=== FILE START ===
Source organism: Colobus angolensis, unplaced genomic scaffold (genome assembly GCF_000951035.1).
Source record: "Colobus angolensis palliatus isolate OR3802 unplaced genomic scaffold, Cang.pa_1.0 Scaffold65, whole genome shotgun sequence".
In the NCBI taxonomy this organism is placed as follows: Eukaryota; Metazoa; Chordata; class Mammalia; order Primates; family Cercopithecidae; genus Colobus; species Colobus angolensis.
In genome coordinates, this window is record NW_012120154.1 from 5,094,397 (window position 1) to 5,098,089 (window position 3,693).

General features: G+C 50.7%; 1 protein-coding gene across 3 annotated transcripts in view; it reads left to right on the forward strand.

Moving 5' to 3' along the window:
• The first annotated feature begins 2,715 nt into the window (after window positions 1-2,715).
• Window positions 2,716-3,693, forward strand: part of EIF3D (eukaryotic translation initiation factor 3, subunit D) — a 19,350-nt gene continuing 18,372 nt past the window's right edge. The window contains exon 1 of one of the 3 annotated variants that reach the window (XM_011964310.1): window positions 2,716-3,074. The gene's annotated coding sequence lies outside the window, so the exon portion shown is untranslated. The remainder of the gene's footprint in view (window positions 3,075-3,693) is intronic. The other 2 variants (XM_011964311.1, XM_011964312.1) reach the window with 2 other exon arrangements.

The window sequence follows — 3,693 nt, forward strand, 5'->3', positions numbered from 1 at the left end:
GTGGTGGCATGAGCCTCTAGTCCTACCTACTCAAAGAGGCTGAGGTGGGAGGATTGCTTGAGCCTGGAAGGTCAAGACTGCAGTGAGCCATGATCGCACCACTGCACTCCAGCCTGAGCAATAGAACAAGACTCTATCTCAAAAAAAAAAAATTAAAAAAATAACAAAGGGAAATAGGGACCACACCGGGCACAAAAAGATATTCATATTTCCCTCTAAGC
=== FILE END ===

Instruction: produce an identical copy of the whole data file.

Source organism: Colobus angolensis, unplaced genomic scaffold (genome assembly GCF_000951035.1).
Source record: "Colobus angolensis palliatus isolate OR3802 unplaced genomic scaffold, Cang.pa_1.0 Scaffold65, whole genome shotgun sequence".
In the NCBI taxonomy this organism is placed as follows: Eukaryota; Metazoa; Chordata; class Mammalia; order Primates; family Cercopithecidae; genus Colobus; species Colobus angolensis.
In genome coordinates, this window is record NW_012120154.1 from 5,094,397 (window position 1) to 5,098,089 (window position 3,693).

General features: G+C 50.7%; 1 protein-coding gene across 3 annotated transcripts in view; it reads left to right on the forward strand.

Moving 5' to 3' along the window:
• The first annotated feature begins 2,715 nt into the window (after window positions 1-2,715).
• Window positions 2,716-3,693, forward strand: part of EIF3D (eukaryotic translation initiation factor 3, subunit D) — a 19,350-nt gene continuing 18,372 nt past the window's right edge. The window contains exon 1 of one of the 3 annotated variants that reach the window (XM_011964310.1): window positions 2,716-3,074. The gene's annotated coding sequence lies outside the window, so the exon portion shown is untranslated. The remainder of the gene's footprint in view (window positions 3,075-3,693) is intronic. The other 2 variants (XM_011964311.1, XM_011964312.1) reach the window with 2 other exon arrangements.

The window sequence follows — 3,693 nt, forward strand, 5'->3', positions numbered from 1 at the left end:
GTGGTGGCATGAGCCTCTAGTCCTACCTACTCAAAGAGGCTGAGGTGGGAGGATTGCTTGAGCCTGGAAGGTCAAGACTGCAGTGAGCCATGATCGCACCACTGCACTCCAGCCTGAGCAATAGAACAAGACTCTATCTCAAAAAAAAAAAATTAAAAAAATAACAAAGGGAAATAGGGACCACACCGGGCACAAAAAGATATTCATATTTCCCTCTAAGC